I love pro wrestling. I love the opulent manflesh on insouciant display. I love the naturalistic drama of male-on-male aggression. I love the wisecracks. I love the arrogance. I love the haughty when they are taken down. I love the righteous who, after many a hard ordeal, finally cut the haughty down to size. I love kayfabe. I love shoots. I love the scrub of skin on skin.
For about five minutes I listed "Pro Wrestling" as my "Religious Views" on Facebook last week, before deciding that, no, nothing less than stark "Atheist" will do to show the bible thumpers of America that my faithlessness is unabashed.
I love guys who wrestle. I love their attitudes, their sense of roughneck fun, their odd, earnest, even touching zeal for the sport. I love the smirking smarks, the blind-as-bats refs, and the sniveling valets. I love the street-smart pseudo-intellectuals who think Ayn Rand had all the answers and publish Shatner/Nimoy slash fiction online under their wives' names. I love guys who take their time to work an opponent over, who take a little pride, who make sure the hurt gets done just right.
I hate WWE. I'm sorry. It doesn't work, though they've had some real beauts on their roster over the years. Last night I could force myself to watch only ten minutes of WWE NXT, all for the sake of beautiful Justin Gabriel (the "rookie" with a mere 13 fucking years of pro-wrestling experience) before facing the reality--again, for the thousandth time--that WWE has refined television wrestling mainly by whittling down the wrestling part to almost zero.
I love the words "work over." I love "turnbuckle." I love "squared circle" and "beatdown" and "heel." I love "body slam" and "cheap heat" and "finisher" and "parts unknown" and " rasslin." I love and revere the memory of Gordon Solie (1929-2000), Florida's premier wrestling commentator, who could wax poetic over two sweaty oafs slugging it out, who gave us phrases like "foreign object" and "Pier 6 brawl," who gushed, on many occasions, "Now he wears the crimson mask of ignominy and abject defeat!" He was the man who sent me scurrying to the dictionary to look up "solar plexus." He was our Homer, before the tycoons turned the sport into a travesty.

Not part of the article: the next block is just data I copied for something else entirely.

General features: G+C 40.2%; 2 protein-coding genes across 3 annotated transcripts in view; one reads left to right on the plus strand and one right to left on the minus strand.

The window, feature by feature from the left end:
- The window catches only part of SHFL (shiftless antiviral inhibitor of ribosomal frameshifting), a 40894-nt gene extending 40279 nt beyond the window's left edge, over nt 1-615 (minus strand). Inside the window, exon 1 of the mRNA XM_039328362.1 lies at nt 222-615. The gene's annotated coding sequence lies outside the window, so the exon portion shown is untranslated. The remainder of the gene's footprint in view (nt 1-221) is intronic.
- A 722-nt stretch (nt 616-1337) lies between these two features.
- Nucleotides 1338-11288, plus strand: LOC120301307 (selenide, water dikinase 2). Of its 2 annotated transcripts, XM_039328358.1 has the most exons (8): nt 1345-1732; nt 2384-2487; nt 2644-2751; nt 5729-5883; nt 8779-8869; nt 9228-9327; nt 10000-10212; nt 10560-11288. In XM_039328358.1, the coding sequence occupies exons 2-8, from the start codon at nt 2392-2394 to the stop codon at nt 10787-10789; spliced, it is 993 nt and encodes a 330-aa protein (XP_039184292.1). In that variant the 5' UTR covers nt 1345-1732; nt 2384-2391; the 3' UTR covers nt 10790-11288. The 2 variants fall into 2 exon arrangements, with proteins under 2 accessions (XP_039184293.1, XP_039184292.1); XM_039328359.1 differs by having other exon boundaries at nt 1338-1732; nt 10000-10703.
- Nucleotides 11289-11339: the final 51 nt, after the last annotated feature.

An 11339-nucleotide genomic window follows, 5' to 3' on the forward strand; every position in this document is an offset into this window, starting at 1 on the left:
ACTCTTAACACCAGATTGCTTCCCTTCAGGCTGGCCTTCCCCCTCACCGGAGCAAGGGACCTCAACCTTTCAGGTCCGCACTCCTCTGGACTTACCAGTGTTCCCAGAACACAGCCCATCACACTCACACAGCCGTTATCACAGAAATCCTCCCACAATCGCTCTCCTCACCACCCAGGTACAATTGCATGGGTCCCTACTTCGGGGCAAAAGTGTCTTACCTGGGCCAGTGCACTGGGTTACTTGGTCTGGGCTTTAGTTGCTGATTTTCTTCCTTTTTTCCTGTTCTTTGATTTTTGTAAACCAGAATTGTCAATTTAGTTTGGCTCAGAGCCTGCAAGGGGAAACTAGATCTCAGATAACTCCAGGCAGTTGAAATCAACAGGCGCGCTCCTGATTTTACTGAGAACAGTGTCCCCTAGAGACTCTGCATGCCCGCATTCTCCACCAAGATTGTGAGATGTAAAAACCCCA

I love the rhythm of a two-and-a-half count.
I love the splat of sweat on spandex. I love the double bicep pose. I love wrestlers, on the verge of being pinned, who manage just barely to stretch and rest their boot on the bottom rope. I love the heel who suckers the face into shaking hands before the match. I love the half-second it takes a handsome stud to peel off his jacket or shirt. I love the clang of the opening bell--as a teen it gave me instant wood (I even turned down the volume on my bedroom TV for fear that that sound would be enough by itself to betray my unnatural self-pleasuring crimes to the world). I love the arms raised in victory, the sore loser, the baldy claiming his hair was pulled, the stunned amazement on the manager's face when his own fighter accidentally slugs him in the jaw. I love the universally recognized hand signal for "That belt will soon be mine!"
I love the sleeper hold. I love the ritual of lifting the victim's arm and letting it fall limply to the mat. I love the way a victim's well-developed pecs droop languidly atop a slack stomach. I love the jobber who sells it by letting a silver thread of drool stretch off his lower lip.
I love the sissies. I love the jungle lads, skinheads, and Svengalis. I love the Indian braves, the midgets, the billionaires, and village idiots. I love the mysterious men in masks, the golden barefoot boys, the ex-GIs with short fuses. I love the rival brothers. I love the father-and-son tag teams. I love the seasoned veterans and cherub-faced rookies.
I love pro wrestling. If it was a woman, I'd marry it. If it was a man, I'd fuck it till it screamed bloody murder. And if heaven was a nine-zillion-year "I quit" match, no DQs, each contestant glistening with baby oil and sweat, I would run not walk up the aisle next Sunday morning and claim Jesus for my personal lord and savior all over.